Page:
• you must ‘submit document’, which will send your application to your host organisation’s administration
  • your host organisation’s administration is required to complete the submission process. You should allow sufficient time for your organisation’s submission process between submitting your proposal to them and the opportunity closing date


EPSRC must receive your EOI by 4pm on 15 December 2022.

You will not be able to submit an EOI after this time and full proposals not linked to a completed EOI will be rejected without reference to peer review.

EPSRC must receive your full application by 4pm on 28 February 2023.

You will not be able to apply after this time. Please leave enough time for your proposal to pass through your organisation’s Je-S submission route before this date.

You should ensure you are aware of and follow any internal institutional deadlines that may be in place.


As well as the Je-S application form, the following documents must be submitted as attachments:

  • case for support (8 pages: 2 on your track record and 6 on description of proposed research and its context)
  • workplan (1 page)
  • justification of resources (2 pages)
  • additional attachment. You:
    • must fully complete the ‘costings template’, including the breakdown of all the costs you are requesting for the LMIC-focused hub (DHSC funded)
    • do not include the costs for the UK-focused work package (EPSRC funded). These should be included in the Je-S form instead
  • host organisation statement from the lead research organisation only (2 pages). Please do not include statements from spokes
  • CVs (up to 2 sides of A4 each) only for:
    • postdoctoral staff
    • researcher co-investigators (research assistants who have made a substantial contribution to the proposal and will be employed on the project for a significant amount of time)
    • visiting researchers
  • letters of support from all project partners
  • equipment quotes for items above £25,000
  • equipment business case for any items of equipment or combined assets with a value above £138,000 (2 pages)
  • technical assessments for facilities listed as requiring one in the Je-S guidance
  • cover letter, which is:
    • optional
    • not seen by peer review
  • ODA compliance statement for LMIC-focused work only (up to 1 page, attachment type ‘non-UK components’) in which you should consider the following questions:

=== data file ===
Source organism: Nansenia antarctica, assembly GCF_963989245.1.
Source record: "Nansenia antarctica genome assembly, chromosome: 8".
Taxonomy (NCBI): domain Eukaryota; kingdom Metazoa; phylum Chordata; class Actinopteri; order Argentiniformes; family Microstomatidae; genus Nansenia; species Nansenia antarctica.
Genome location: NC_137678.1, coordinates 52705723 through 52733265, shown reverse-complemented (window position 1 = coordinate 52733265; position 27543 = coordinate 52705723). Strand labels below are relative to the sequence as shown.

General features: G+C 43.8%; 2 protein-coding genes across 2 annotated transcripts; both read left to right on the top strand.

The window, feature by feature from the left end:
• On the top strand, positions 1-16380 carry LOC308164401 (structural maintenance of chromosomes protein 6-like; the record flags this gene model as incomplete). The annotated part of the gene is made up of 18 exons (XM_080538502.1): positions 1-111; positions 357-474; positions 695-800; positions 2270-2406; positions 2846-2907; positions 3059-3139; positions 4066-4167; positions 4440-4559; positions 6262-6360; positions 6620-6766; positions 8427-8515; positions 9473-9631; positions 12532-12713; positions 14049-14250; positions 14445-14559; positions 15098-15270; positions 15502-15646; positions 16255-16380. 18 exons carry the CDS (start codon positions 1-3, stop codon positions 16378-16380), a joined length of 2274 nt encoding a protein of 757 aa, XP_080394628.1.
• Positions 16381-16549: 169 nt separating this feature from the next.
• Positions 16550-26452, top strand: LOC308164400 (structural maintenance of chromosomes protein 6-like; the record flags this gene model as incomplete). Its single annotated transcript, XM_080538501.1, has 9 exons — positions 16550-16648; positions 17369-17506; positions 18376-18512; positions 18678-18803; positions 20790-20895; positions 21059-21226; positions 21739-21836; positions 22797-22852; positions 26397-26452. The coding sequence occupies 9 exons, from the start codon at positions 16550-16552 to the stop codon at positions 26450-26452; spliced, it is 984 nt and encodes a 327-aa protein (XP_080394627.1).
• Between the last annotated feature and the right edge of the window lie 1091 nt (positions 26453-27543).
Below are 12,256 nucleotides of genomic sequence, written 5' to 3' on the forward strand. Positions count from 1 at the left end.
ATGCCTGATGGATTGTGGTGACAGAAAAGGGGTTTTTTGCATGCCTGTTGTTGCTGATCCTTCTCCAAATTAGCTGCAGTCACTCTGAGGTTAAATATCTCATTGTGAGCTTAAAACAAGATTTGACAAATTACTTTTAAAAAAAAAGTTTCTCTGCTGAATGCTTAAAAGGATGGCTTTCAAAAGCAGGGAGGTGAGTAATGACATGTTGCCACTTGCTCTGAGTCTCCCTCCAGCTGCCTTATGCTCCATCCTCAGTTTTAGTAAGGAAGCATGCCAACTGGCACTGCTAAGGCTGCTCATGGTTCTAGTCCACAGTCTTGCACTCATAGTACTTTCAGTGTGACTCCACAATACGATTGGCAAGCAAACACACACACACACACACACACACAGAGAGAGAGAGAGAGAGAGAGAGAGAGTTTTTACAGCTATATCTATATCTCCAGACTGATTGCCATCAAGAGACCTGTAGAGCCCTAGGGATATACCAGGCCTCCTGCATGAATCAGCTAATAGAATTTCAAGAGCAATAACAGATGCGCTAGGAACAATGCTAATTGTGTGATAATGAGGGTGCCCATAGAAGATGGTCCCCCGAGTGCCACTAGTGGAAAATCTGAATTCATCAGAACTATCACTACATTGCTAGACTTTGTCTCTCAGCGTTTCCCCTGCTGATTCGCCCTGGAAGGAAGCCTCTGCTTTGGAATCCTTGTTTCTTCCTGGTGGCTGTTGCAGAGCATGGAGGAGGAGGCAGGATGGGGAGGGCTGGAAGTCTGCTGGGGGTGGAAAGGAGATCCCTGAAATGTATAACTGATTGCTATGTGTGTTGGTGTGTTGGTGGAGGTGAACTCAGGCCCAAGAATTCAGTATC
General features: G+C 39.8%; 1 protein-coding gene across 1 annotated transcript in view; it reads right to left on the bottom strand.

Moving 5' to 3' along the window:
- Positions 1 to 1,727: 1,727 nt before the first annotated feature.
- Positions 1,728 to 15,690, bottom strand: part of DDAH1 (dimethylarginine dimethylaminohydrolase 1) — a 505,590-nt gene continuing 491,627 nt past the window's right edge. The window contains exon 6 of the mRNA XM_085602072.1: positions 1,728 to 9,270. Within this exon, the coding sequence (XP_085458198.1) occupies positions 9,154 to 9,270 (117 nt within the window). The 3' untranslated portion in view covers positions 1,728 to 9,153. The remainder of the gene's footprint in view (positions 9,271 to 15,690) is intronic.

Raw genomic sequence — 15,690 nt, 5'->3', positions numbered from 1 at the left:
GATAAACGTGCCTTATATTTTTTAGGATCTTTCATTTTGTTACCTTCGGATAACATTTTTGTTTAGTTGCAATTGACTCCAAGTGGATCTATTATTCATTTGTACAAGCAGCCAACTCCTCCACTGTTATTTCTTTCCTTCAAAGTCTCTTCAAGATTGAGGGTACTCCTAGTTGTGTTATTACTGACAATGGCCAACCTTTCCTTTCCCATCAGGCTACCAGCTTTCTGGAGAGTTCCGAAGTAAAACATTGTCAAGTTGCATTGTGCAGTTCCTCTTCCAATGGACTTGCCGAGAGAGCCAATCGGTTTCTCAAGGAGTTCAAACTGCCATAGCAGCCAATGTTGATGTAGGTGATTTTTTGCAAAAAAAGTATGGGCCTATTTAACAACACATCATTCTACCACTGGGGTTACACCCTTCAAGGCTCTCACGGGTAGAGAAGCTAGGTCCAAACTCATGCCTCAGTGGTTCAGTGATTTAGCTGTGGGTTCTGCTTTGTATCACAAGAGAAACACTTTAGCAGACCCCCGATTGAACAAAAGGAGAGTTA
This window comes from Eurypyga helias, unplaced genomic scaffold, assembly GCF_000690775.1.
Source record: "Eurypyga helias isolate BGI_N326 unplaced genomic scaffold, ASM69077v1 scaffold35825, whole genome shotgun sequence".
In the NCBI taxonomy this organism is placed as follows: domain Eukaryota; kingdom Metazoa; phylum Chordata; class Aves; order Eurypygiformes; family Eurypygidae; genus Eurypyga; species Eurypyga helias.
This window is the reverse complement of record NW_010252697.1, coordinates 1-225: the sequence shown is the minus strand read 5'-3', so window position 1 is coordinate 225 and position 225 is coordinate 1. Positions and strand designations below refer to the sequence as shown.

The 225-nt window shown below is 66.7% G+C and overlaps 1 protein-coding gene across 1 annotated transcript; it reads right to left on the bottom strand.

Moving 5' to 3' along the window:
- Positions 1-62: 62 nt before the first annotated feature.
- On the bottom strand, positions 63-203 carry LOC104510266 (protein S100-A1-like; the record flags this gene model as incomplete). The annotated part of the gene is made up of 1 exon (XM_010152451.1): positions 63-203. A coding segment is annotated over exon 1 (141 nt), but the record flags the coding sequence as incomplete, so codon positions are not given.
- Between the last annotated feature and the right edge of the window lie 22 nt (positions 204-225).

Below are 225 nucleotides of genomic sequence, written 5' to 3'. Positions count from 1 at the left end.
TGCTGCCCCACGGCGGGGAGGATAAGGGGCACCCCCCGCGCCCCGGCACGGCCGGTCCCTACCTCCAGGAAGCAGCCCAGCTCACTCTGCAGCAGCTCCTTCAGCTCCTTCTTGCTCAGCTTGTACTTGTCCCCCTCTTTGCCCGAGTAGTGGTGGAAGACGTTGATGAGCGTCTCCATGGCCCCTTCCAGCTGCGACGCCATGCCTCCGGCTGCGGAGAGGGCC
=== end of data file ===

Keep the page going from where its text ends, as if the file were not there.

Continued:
• which country, countries, or regions from the Organisation for Economic Co-operation and Development (OECD) Development Assistance Committee (DAC) list of ODA recipients will directly benefit from this proposal? And are these countries likely to continue to be eligible to receive ODA for the duration of the research? Please refer to the DAC list for information about countries that will be considered for graduation at the next review
    • how is your proposal directly and primarily relevant to the development challenges of these countries or regions? Please provide evidence of the development need and articulate how the proposed activity is appropriate to address this need
    • how do you expect that the outcome of your proposed activities will promote the health, economic development and welfare of a country, countries, or regions across the DAC list?
    • what approach or approaches will you use to deliver development impact within the lifetime of the project and in the longer-term? Please consider the potential outcomes, the key beneficiary and stakeholder groups in the DAC list country or countries and how they will be engaged to ensure opportunities for them to benefit and to enable development impact to be achieved
  • gender equality statement for LMIC-focused work only (up to 1 page, attachment type ‘non-UK components’), which:
    • must be included to comply with the International Development (Gender Equality) Act 2014
    • should outline how you have taken meaningful yet proportionate consideration as to how the project will contribute to reducing gender inequalities
    • you are required to address the criteria, with an understanding that, depending on the nature of your research and innovation, not all questions will be applicable

EPSRC’s guidance on project partners letter of support.

You should attach your documents as PDFs to avoid errors. They should be completed in single-spaced Arial 11 font or similar-sized sans serif typeface.